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Sonidegib (Odomzo) Gets ‘Thumbs Up’ for Patients With Advanced Basal Cell Carcinoma

Fifty-eight percent of subjects show objective response with 200-mg daily dose

The FDA has given “thumbs up” to sonidegib (Odomzo, Novartis) for the treatment of patients with locally advanced basal cell carcinoma (BCC) that has recurred after surgery or radiation therapy, or who are not candidates for surgery or radiation therapy.

Skin cancer is the most common cancer, and BCC accounts for approximately 80% of non-melanoma skin cancers. BCC starts in the epidermis and usually develops in areas that have been regularly exposed to the sun and other forms of ultraviolet radiation. According to the National Cancer Institute, the number of new cases of non-melanoma skin cancer appears to be increasing every year. Locally advanced BCC refers to basal cancers that have not spread to other parts of the body, but cannot be curatively treated with local treatments, specifically surgery and radiation.

Sonidegib is a once-daily pill. It works by inhibiting the Hedgehog pathway, which is active in BCCs. By suppressing this pathway, Sonidegib may stop or reduce the growth of cancerous lesions.

“Our increasing understanding of molecular pathways involved in cancer has led to approvals of many oncology drugs in difficult-to-treat diseases for which few therapeutic options previously existed,” said Richard Pazdur, MD, director of the Office of Hematology and Oncology Products in the FDA’s Center for Drug Evaluation and Research. “Thanks to a better understanding of the Hedgehog pathway, the FDA has now approved two drugs for the treatment of basal cell carcinoma in the last three years.” In 2012, vismodegib (Erivedge, Genentech) was the first drug approved to treat locally advanced and metastatic BCC.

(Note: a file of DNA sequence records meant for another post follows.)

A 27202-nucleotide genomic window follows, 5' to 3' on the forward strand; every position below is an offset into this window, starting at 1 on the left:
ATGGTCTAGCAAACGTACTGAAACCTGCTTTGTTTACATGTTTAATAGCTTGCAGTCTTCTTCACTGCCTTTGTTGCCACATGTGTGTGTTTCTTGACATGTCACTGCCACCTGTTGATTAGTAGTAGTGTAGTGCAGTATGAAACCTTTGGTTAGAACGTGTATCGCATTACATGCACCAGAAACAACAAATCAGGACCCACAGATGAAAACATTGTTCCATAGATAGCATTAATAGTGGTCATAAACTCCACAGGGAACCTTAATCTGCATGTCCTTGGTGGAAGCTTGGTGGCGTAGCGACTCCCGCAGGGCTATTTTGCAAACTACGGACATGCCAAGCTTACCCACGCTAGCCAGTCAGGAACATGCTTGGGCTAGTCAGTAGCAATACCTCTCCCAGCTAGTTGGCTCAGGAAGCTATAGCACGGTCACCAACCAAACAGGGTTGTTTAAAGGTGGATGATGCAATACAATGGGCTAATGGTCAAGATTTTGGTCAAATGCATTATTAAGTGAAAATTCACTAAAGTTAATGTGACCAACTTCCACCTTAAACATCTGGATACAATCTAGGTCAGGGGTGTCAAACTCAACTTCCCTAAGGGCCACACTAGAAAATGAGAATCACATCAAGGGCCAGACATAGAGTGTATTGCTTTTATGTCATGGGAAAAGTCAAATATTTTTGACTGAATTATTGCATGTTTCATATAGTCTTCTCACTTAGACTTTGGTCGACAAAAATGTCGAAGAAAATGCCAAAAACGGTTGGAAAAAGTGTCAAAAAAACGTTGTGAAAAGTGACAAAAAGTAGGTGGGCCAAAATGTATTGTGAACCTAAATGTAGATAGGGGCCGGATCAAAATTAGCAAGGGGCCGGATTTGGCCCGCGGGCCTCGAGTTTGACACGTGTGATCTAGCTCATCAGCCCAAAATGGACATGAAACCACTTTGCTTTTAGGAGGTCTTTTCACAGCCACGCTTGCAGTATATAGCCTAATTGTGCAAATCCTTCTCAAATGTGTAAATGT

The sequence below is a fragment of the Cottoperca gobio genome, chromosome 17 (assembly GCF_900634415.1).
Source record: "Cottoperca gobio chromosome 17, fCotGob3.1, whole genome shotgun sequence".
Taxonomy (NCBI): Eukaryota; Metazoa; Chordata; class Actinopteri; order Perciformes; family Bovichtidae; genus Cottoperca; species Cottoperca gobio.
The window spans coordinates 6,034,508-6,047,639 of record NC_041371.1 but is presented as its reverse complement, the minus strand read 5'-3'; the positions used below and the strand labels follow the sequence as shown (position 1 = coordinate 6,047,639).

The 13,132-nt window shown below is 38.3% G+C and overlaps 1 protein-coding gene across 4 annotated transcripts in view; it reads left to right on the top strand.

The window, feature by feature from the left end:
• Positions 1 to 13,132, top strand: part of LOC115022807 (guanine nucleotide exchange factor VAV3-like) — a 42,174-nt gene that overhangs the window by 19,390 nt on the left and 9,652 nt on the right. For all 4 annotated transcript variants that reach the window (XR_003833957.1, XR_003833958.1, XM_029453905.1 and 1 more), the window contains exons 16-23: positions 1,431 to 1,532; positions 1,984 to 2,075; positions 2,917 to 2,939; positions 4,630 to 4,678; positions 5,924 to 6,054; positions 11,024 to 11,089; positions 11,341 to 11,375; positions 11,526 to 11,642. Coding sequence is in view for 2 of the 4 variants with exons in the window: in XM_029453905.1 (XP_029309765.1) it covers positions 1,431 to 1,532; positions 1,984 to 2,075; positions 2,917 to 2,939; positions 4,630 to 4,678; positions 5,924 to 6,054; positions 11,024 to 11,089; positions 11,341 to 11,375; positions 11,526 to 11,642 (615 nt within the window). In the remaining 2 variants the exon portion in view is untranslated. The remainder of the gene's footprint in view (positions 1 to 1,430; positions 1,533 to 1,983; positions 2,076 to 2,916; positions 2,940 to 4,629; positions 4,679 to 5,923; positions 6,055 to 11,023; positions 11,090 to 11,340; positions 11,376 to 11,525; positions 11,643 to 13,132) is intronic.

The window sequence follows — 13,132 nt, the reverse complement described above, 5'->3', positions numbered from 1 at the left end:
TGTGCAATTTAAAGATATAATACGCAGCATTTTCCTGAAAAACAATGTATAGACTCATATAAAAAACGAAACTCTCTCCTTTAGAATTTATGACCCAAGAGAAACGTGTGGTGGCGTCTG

The labeling for vismodegib includes a boxed warning alerting health care professionals that the drug may cause death or severe birth defects in a developing fetus when administered to a pregnant woman. A woman’s pregnancy status should be verified before the start of vismodegib treatment, and both male and female patients should be warned about these risks and advised to use effective contraception.

The efficacy of vismodegib was established in a multicenter, double-blind trial, in which 194 patients with locally advanced BCC were randomly assigned to receive either vismodegib 200 mg daily (n = 66) or vismodegib 800 mg daily (n = 128). The study’s primary endpoint was the objective response rate (i.e., the percentage of patients who experienced partial shrinkage or complete disappearance of their tumors). The results showed that 58% of the patients treated with vismodegib 200 mg had their tumors shrink or disappear. This effect lasted at least 1.9 to 18.6 months, and approximately half of the responding patients’ tumor shrinkage lasted 6 months or longer. The response rates were similar in patients who received vismodegib 800 mg daily; however, adverse effects were more common at that dose.

When administered at a dosage of 200 mg daily, the most common adverse events associated with vismodegib included muscle spasms, alopecia, dysgeusia, fatigue, nausea, musculoskeletal pain, diarrhea, decreased weight, decreased appetite, myalgia, abdominal pain, headache, pain, vomiting, and pruritus. Vismodegib also has the potential to cause serious musculoskeletal-related adverse events, including increased serum creatine kinase levels (with rare reports of rhabdomyolysis), muscle spasms, and myalgia.

Source: FDA; July 24, 2015.

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